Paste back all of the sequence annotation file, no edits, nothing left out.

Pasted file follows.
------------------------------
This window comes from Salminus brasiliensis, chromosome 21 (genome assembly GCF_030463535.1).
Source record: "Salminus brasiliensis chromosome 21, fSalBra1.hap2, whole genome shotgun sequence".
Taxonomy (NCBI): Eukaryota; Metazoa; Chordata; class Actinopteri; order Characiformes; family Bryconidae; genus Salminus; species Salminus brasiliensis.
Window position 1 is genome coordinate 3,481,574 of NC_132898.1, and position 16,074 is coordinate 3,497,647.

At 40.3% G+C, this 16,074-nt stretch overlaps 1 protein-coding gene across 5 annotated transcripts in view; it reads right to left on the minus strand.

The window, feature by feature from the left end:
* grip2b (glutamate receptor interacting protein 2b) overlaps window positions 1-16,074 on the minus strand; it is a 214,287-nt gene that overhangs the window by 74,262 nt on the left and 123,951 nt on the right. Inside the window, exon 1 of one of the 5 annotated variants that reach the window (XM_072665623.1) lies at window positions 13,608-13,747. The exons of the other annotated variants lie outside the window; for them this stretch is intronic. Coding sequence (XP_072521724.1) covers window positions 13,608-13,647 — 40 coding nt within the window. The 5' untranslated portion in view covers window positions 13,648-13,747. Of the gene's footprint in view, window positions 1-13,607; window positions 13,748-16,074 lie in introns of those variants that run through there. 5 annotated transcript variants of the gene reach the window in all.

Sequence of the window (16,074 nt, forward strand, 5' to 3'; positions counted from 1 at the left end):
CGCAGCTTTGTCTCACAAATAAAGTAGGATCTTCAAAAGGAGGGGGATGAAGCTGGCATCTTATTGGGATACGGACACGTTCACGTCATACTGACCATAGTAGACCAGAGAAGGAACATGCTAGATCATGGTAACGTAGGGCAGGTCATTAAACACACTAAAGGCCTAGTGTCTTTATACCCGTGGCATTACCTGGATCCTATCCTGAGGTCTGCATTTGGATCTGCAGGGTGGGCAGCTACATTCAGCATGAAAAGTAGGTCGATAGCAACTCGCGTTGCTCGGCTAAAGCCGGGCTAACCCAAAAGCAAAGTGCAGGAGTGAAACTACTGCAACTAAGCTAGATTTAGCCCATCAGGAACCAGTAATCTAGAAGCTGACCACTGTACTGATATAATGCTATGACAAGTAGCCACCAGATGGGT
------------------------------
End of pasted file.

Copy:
This window comes from Salminus brasiliensis, chromosome 21 (genome assembly GCF_030463535.1).
Source record: "Salminus brasiliensis chromosome 21, fSalBra1.hap2, whole genome shotgun sequence".
Taxonomy (NCBI): Eukaryota; Metazoa; Chordata; class Actinopteri; order Characiformes; family Bryconidae; genus Salminus; species Salminus brasiliensis.
Window position 1 is genome coordinate 3,481,574 of NC_132898.1, and position 16,074 is coordinate 3,497,647.

At 40.3% G+C, this 16,074-nt stretch overlaps 1 protein-coding gene across 5 annotated transcripts in view; it reads right to left on the minus strand.

The window, feature by feature from the left end:
* grip2b (glutamate receptor interacting protein 2b) overlaps window positions 1-16,074 on the minus strand; it is a 214,287-nt gene that overhangs the window by 74,262 nt on the left and 123,951 nt on the right. Inside the window, exon 1 of one of the 5 annotated variants that reach the window (XM_072665623.1) lies at window positions 13,608-13,747. The exons of the other annotated variants lie outside the window; for them this stretch is intronic. Coding sequence (XP_072521724.1) covers window positions 13,608-13,647 — 40 coding nt within the window. The 5' untranslated portion in view covers window positions 13,648-13,747. Of the gene's footprint in view, window positions 1-13,607; window positions 13,748-16,074 lie in introns of those variants that run through there. 5 annotated transcript variants of the gene reach the window in all.

Sequence of the window (16,074 nt, forward strand, 5' to 3'; positions counted from 1 at the left end):
CGCAGCTTTGTCTCACAAATAAAGTAGGATCTTCAAAAGGAGGGGGATGAAGCTGGCATCTTATTGGGATACGGACACGTTCACGTCATACTGACCATAGTAGACCAGAGAAGGAACATGCTAGATCATGGTAACGTAGGGCAGGTCATTAAACACACTAAAGGCCTAGTGTCTTTATACCCGTGGCATTACCTGGATCCTATCCTGAGGTCTGCATTTGGATCTGCAGGGTGGGCAGCTACATTCAGCATGAAAAGTAGGTCGATAGCAACTCGCGTTGCTCGGCTAAAGCCGGGCTAACCCAAAAGCAAAGTGCAGGAGTGAAACTACTGCAACTAAGCTAGATTTAGCCCATCAGGAACCAGTAATCTAGAAGCTGACCACTGTACTGATATAATGCTATGACAAGTAGCCACCAGATGGGT